New Zealand Lidar Project

The Gisborne District Council in New Zealand will receive over $1 million in funding to acquire LIDAR across the entire district. The Council believes this project will bring major economic and infrastructure benefits for the entire region.

The funding will come from the Ministry for Primary Industries and Land Information New Zealand. I realize that New Zealand is a relatively small country, but shouldn’t we have agencies like this?

Once completed, the LiDAR data will be free for the public and commercial businesses to use in a range of areas, including infrastructure design, urban planning and flood plan mapping.

Council’s environment and science manager Lois Easton says it will provide the quality spatial information needed to make informed choices about land development options.

“This is a key element in unlocking land productivity. It will also be invaluable to the forestry industry who often fly localized LIDAR to help with harvest planting.

The data will assist in road design and planning, as well as management of erosion and flooding in rivers in the district.

“LIDAR will also enable us to better map and therefore manage natural hazards such as tsunami and storm surge areas of impact. It will enable accurate mapping of earthquake faults, landslides and earthflows and other areas of instability,” Ms Easton says.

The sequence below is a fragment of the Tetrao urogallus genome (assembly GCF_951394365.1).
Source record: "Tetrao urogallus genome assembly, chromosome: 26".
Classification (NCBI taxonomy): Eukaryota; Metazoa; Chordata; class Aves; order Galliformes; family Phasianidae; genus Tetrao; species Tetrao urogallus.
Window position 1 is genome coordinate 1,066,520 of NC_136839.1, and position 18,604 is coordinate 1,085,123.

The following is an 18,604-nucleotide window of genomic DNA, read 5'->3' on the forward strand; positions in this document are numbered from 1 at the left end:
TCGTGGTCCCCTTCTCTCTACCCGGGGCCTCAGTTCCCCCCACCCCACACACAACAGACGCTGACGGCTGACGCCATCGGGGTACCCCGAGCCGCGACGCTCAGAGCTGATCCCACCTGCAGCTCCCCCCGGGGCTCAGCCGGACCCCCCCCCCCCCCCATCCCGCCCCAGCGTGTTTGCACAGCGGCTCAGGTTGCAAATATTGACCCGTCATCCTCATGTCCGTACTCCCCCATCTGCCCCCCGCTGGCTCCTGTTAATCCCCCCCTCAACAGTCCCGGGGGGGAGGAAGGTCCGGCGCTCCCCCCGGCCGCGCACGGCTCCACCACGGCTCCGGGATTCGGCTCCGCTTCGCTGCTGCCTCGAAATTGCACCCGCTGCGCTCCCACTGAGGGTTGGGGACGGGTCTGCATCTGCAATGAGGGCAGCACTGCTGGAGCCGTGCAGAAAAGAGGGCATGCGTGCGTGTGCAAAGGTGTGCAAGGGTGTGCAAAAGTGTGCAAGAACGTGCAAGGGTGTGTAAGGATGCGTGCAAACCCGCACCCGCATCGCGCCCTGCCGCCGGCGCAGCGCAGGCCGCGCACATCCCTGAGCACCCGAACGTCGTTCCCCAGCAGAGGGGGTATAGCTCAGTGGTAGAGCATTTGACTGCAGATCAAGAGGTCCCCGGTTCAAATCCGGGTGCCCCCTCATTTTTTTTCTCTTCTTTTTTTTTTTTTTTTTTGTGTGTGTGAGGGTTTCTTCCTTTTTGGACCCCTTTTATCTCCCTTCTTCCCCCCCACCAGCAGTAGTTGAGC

Other areas that will benefit from the data is riverbed and gravel management and the identification and preservation of unmapped archaeological sites.

It is likely the LIDAR flying will take place in early summer.

Council’s principal scientist Murry Cave and land information manager Mark Cockburn are leading the project.

This entry was posted in 3D Modeling, Agriculture, airborne LiDAR, Business Development, cultural heritage, Data, Environmental, Forestry, Government, Historic Preservation, Mapping, remote sensing and tagged , , , . Bookmark the permalink.

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